As a young Muslimah born and bred in the West, Shabana Diouri soon came to realise that her ideals of the perfect Islamic lifestyle could sometimes be challenged by the demands of British life
My experience of the basic foundations of Islam was quite different from the way experiences were portrayed in the Islamic books I had read. This was particularly the case for fasting during the month of Ramadan.
More often than not, rather then enjoying the Ramadan experience of iftars (meals to break/open the fast after sunset) with the whole family gathered around the kitchen table, iftars were instead opened with friends, fellow students, or work colleagues outside the home.
I would give anything to have had that ideal scenario of the traditional family focussed Ramadan with three dates in each of our hands, asking each other whether the fast was now open. But in reality it was just simply not possible or practical to achieve this – especially during weekdays.
Life gets busy. We have to revise for exams. We must meet work deadlines. We need to be in so many different places at specific times in hectic life schedules. Gathering our siblings, and in many cases our parents too, everyday for a month at a specified time for iftar tends to get more and more difficult especially when iftar happens early in the winter months. Therefore, being British Muslimahs can eventually compel us to go in search of a life-faith balance that can make us feel like we are progressing on both dunya and akhirah bases.
Instead of feeling short-changed, I found it best to make the most of these special times. I utilised various ways to make the most of the baraqah (blessings) that could be earned in these blessed four weeks.
One of the most effective ways to balance Ramadan with a British lifestyle was being well prepared and super organised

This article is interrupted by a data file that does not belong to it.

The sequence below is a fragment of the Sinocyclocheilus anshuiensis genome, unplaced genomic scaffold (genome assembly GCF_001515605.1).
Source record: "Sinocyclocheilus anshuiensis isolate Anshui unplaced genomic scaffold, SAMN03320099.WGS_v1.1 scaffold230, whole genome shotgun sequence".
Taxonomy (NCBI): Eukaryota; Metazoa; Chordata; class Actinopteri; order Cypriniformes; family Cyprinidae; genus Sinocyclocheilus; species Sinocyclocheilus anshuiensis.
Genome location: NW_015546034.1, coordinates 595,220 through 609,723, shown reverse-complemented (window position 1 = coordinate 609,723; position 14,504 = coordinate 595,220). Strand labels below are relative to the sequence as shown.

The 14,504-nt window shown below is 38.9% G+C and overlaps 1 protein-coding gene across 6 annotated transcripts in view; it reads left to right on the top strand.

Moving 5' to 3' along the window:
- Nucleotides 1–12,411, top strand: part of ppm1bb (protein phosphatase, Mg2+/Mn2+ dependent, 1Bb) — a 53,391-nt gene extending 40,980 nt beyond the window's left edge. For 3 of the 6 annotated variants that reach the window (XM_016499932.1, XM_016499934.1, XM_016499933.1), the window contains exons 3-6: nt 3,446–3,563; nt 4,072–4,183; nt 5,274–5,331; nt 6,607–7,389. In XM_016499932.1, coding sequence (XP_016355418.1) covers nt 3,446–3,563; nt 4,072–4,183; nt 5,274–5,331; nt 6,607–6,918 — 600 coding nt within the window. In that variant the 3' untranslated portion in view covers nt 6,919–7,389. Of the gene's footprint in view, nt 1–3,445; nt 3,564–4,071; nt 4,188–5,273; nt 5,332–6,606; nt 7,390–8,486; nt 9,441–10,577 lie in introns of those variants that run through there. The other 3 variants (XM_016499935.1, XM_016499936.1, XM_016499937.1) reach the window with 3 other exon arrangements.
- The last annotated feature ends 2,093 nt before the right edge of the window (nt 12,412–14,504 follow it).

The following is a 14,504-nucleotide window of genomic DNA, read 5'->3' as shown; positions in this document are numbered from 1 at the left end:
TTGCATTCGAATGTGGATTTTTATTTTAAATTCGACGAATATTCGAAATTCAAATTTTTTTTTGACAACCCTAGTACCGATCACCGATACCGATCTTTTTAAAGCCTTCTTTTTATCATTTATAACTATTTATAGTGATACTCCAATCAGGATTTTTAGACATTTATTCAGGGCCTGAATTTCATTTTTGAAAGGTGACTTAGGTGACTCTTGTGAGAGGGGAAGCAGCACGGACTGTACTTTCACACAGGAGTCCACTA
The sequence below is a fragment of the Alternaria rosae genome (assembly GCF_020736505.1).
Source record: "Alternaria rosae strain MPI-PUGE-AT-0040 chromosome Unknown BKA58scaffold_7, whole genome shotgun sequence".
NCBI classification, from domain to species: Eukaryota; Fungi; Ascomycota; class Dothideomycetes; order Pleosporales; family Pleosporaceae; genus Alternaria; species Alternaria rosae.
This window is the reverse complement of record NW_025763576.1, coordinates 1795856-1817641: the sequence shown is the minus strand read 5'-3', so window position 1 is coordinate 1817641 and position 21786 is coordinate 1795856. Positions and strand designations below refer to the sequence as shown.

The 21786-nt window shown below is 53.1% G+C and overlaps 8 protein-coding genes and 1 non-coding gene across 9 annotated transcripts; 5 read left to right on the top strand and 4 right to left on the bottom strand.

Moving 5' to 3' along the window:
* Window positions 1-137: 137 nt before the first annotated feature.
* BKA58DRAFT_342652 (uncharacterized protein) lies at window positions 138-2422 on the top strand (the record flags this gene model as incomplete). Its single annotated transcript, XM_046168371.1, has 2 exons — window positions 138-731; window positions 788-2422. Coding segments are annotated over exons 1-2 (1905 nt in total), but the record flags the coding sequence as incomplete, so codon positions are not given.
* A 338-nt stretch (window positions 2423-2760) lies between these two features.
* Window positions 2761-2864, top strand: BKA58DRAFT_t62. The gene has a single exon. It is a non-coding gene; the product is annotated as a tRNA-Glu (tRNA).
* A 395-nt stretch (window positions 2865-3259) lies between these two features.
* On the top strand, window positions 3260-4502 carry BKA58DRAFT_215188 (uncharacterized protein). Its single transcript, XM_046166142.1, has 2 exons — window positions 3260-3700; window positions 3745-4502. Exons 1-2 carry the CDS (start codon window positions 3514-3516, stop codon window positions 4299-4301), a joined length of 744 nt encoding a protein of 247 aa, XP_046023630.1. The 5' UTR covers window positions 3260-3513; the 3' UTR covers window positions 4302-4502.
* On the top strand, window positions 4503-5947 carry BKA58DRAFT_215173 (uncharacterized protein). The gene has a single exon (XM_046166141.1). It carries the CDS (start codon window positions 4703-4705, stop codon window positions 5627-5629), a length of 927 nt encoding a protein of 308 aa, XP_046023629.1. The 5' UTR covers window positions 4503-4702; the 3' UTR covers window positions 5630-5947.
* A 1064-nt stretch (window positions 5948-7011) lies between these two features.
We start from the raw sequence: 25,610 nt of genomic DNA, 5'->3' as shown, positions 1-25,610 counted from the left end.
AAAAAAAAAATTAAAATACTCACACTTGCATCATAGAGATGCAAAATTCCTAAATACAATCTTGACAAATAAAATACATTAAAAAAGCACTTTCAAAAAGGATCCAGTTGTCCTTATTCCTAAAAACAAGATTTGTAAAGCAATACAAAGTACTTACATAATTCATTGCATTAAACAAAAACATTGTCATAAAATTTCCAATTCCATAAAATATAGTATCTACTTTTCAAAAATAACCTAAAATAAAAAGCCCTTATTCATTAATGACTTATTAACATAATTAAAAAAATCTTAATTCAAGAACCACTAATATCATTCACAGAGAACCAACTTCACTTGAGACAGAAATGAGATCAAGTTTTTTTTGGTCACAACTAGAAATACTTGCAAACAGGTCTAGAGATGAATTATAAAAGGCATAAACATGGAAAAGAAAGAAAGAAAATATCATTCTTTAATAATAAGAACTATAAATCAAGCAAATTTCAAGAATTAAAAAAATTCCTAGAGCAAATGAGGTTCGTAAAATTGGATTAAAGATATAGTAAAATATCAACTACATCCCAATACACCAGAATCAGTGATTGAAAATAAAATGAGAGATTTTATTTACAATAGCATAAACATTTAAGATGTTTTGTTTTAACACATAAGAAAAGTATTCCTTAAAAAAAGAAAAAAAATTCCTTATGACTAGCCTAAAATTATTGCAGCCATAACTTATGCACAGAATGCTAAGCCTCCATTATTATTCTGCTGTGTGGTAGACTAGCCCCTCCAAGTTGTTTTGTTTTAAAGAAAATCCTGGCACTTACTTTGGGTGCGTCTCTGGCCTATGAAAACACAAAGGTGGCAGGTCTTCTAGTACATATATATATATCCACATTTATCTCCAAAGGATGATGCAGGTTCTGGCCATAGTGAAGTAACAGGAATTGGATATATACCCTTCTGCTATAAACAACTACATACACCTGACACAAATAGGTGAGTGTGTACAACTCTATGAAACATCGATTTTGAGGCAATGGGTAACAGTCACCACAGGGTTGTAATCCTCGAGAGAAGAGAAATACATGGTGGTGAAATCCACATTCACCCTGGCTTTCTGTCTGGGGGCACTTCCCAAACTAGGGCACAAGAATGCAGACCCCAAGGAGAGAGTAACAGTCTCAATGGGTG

Plan In Advance
Firstly, I found it useful to plan in advance exactly where and with who I would be breaking the fast. I did this every day, a quick text or phone call in the morning would suffice. I would come into work early so that I could then leave early. Sometimes there would be a mad dash home to open it with family members, or I would arrange to go to a childhood friend’s house, or have a restaurant meal with fellow colleagues if I was studying or working. I just felt it was very important to have company at iftar, even if it wasn’t always with family.
Carry Maghrib Essentials
Secondly, I always carried a packet of dates and a bottle of water with me just in case Maghrib time came whilst I was in transit to where I would be having my meal, or if I was running late – at least I would open my fast on time. I would also carry a pocket size Qur’an and mini prayer mat to keep up with my prayers and Qur’an connection as Ramadan is the month of Qur’an, but now we can also download apps to our phones for Adhan reminders and the Qur’an with translation or tafseer (exegesis). I would use my travelling time on the tube or bus to fit in this dhikr (remembrance of Allah) – especially when the journey would normally take an hour.
Narrated Salman ibn Amir: The Prophet (peace be upon him) said: When one of you is fasting, he should break his fast with dates; but if he cannot get any, then (he should break his fast) with water, for water is purifying.
(Sunan Abu Dawood Book 13, Hadith 2348)
Give Quietly and Loudly